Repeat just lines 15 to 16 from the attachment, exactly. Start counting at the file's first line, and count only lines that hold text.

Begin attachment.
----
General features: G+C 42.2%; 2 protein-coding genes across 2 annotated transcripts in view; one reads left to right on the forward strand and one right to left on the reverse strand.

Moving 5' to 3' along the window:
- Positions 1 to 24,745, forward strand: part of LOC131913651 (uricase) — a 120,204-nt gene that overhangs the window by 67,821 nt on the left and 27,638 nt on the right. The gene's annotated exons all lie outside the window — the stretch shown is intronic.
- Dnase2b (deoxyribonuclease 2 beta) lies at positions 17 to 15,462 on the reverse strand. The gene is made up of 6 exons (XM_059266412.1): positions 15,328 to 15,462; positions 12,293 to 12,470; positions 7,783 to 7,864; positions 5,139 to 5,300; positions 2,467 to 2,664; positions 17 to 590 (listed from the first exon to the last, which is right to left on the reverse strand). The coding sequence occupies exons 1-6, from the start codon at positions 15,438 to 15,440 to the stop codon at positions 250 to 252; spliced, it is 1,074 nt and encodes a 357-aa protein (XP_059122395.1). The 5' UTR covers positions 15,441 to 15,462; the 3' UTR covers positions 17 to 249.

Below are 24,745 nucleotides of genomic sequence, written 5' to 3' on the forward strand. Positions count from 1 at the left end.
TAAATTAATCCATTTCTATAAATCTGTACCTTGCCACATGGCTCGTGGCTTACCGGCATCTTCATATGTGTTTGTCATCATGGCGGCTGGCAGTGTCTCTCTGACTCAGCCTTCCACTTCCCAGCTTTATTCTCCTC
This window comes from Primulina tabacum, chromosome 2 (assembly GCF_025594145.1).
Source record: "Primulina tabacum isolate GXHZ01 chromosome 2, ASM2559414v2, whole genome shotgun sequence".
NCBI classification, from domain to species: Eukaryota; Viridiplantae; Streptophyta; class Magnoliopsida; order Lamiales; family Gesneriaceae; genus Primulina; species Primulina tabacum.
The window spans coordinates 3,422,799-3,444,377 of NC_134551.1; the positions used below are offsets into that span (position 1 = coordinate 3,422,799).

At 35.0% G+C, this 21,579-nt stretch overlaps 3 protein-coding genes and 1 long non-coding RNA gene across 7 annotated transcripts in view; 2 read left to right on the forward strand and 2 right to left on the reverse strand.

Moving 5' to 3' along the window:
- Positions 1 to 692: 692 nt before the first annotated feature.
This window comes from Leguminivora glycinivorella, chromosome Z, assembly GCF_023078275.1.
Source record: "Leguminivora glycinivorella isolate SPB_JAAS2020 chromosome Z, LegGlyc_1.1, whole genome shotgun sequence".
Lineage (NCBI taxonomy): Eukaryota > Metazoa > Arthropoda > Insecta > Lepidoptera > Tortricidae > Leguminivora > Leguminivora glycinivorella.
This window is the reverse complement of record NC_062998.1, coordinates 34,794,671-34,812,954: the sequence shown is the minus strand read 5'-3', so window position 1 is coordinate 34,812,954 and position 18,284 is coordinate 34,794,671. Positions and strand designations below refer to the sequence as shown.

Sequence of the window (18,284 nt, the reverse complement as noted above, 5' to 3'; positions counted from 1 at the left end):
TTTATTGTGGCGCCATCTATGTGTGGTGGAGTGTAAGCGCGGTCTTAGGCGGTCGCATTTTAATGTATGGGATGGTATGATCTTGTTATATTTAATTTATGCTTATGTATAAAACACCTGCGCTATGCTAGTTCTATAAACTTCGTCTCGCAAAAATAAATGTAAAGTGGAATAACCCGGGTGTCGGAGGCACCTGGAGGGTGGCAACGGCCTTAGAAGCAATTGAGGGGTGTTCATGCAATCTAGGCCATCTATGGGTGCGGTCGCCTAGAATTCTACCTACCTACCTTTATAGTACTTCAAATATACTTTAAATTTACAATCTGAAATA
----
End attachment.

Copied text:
Source record: "Leguminivora glycinivorella isolate SPB_JAAS2020 chromosome Z, LegGlyc_1.1, whole genome shotgun sequence".
Lineage (NCBI taxonomy): Eukaryota > Metazoa > Arthropoda > Insecta > Lepidoptera > Tortricidae > Leguminivora > Leguminivora glycinivorella.